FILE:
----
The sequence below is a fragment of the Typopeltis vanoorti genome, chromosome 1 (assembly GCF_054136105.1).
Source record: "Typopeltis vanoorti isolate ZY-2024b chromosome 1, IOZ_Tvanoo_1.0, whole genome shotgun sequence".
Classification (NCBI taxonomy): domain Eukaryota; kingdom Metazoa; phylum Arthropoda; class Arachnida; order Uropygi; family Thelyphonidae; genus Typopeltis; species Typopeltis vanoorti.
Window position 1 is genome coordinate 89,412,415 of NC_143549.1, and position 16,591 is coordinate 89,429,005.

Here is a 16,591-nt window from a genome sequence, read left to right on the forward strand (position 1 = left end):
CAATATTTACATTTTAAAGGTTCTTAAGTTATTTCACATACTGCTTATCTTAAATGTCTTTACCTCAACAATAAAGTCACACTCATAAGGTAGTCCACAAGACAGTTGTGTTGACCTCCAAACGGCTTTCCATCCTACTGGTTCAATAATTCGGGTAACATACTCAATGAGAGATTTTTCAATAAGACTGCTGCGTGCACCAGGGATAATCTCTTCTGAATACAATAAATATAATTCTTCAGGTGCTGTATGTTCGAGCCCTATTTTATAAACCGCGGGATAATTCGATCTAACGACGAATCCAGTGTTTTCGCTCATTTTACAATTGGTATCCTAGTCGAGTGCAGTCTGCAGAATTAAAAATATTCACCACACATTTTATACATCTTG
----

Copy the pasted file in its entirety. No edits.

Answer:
The sequence below is a fragment of the Typopeltis vanoorti genome, chromosome 1 (assembly GCF_054136105.1).
Source record: "Typopeltis vanoorti isolate ZY-2024b chromosome 1, IOZ_Tvanoo_1.0, whole genome shotgun sequence".
Classification (NCBI taxonomy): domain Eukaryota; kingdom Metazoa; phylum Arthropoda; class Arachnida; order Uropygi; family Thelyphonidae; genus Typopeltis; species Typopeltis vanoorti.
Window position 1 is genome coordinate 89,412,415 of NC_143549.1, and position 16,591 is coordinate 89,429,005.

Here is a 16,591-nt window from a genome sequence, read left to right on the forward strand (position 1 = left end):
CAATATTTACATTTTAAAGGTTCTTAAGTTATTTCACATACTGCTTATCTTAAATGTCTTTACCTCAACAATAAAGTCACACTCATAAGGTAGTCCACAAGACAGTTGTGTTGACCTCCAAACGGCTTTCCATCCTACTGGTTCAATAATTCGGGTAACATACTCAATGAGAGATTTTTCAATAAGACTGCTGCGTGCACCAGGGATAATCTCTTCTGAATACAATAAATATAATTCTTCAGGTGCTGTATGTTCGAGCCCTATTTTATAAACCGCGGGATAATTCGATCTAACGACGAATCCAGTGTTTTCGCTCATTTTACAATTGGTATCCTAGTCGAGTGCAGTCTGCAGAATTAAAAATATTCACCACACATTTTATACATCTTG